How to Lace Tires for Deliveryby Tim Plaehn
A laced stack of tires is the conventional shipping method to load the maximum amount of tires into a box truck or container. A truck load of laced tires is also more stable than if the tires were carried in stacks. Lacing works best with tires of the same or similar sizes. With practice, the person stacking the tires can adjust the lacing pattern to best suit the tire and container sizes.
Lay one tire flat in the corner of the space to be loaded with laced tires. This tire will be the base for the lacing pattern. If a truck is being loaded, this tire will be at the front of the cargo box in one corner.
Lay one tire across the base tire with an edge of the tire on the floor or deck and the new tire leaning on the base tire. The angle of the tire should be fairly flat and the center of the angled tire should be solidly positioned over the edge of the base tire.
Lay a row of angled tires across the space, lying on top of and parallel with the first angled tire and subsequent tires. The result will be a row of tires angled on top of each other across the width of the container. One edge of each tire will be touching the deck.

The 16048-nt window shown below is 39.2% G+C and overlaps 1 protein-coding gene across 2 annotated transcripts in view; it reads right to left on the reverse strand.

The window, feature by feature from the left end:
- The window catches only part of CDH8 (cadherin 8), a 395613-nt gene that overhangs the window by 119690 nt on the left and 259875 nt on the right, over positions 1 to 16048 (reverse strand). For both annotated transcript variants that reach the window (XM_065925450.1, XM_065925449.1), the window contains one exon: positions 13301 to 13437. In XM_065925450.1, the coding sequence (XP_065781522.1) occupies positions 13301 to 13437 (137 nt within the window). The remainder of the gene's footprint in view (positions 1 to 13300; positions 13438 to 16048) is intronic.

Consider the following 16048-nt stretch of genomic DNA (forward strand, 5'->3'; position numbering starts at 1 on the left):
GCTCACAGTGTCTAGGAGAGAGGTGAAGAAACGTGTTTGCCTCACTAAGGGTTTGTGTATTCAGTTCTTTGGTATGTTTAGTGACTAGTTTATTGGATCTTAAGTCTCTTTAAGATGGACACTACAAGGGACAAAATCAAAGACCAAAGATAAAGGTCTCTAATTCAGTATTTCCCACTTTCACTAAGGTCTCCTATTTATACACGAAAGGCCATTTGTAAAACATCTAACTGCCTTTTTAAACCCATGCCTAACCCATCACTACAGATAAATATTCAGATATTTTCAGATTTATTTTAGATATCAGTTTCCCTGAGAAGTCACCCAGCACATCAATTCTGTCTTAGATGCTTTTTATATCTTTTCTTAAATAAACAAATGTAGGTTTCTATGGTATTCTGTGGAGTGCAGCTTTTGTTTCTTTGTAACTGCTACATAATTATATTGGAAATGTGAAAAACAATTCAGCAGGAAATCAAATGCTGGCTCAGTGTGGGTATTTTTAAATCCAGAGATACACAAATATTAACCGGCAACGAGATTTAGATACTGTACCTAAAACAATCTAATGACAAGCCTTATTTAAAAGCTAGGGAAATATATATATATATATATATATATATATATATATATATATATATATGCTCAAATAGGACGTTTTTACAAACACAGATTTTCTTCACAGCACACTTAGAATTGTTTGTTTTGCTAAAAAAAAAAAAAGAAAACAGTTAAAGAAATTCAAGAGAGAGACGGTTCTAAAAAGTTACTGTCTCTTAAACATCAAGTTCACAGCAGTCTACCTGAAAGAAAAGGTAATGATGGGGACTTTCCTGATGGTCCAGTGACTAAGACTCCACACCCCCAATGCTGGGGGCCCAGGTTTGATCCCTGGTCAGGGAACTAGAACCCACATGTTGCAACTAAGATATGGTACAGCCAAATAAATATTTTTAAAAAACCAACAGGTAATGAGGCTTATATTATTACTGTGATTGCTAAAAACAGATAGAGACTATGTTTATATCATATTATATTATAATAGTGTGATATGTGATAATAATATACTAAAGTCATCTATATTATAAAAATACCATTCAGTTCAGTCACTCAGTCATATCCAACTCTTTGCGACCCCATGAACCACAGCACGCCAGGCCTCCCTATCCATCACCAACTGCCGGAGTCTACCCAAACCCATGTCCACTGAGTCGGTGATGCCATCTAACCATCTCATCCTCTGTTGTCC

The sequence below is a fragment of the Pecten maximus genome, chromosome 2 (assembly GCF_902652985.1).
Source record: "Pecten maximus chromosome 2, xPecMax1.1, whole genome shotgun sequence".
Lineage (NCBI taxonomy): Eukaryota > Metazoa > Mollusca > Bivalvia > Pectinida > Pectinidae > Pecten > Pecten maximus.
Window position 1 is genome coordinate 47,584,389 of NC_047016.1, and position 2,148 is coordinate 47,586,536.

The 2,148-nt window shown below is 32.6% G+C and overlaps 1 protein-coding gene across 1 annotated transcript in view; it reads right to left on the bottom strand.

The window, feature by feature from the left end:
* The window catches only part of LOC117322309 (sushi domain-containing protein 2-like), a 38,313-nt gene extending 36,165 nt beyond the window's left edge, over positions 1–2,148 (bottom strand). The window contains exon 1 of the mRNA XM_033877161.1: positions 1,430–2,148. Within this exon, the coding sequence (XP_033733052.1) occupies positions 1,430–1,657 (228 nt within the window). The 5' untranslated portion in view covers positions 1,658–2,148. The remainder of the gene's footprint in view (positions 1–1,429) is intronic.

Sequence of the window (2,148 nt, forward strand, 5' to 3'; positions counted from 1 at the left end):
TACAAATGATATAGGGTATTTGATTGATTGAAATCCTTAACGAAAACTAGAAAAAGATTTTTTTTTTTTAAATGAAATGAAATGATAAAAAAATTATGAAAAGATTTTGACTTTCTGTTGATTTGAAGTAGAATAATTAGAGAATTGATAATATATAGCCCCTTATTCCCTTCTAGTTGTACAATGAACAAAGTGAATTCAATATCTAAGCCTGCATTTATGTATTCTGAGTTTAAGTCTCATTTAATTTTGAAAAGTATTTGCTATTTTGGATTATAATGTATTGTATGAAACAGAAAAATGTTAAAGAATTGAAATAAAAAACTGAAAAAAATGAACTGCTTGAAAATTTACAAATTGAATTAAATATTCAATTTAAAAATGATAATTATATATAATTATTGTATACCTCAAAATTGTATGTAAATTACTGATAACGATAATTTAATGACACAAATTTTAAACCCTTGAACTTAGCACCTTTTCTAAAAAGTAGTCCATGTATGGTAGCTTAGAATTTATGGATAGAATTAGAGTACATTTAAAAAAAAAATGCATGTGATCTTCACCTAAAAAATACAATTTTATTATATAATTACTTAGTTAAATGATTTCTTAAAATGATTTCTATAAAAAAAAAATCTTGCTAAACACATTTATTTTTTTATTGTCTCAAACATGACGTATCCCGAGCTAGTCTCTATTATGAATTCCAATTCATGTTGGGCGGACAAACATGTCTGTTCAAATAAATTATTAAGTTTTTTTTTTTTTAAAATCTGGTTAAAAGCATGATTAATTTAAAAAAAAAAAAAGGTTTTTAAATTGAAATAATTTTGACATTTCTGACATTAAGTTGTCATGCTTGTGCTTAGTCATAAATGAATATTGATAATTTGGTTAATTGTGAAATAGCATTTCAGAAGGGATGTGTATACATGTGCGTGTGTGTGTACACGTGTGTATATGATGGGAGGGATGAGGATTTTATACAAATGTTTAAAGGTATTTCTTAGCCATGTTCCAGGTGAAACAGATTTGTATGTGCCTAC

Start a second row of tires angling one tire in the opposite direction across the last tire laid on the first row. This tire will have its lower edge in the center of the next to last tire on the first row and will have its center lie across the edge of the last tire in the first row. The tire should fit solidly on top of the last two tires in the lower row.
Lay the rest of the tires in the second row, angled opposite the first row with the lower edge of the tire settled into the center opening of the tire below.
Place the third row of tires at the same angle as row 1 and positioned on the tires on the second row. Repeat the alternating rows until the desired height is reached.
Place another stack of laced tires in front of the first stack -- toward the rear of the truck -- to continue to fill the truck with stacked rows of laced tires.
- Upright tires can be strategically placed at the ends of lacing rows to provide stability.
- A well laced stack of tires should be stable and not wobble when bumped or lightly pushed.
- After the first two rows of tires are positioned, the remaining rows should fit naturally into position.
Tim Plaehn has been writing financial, investment and trading articles and blogs since 2007. His work has appeared online at Seeking Alpha, Marketwatch.com and various other websites. Plaehn has a bachelor's degree in mathematics from the U.S. Air Force Academy.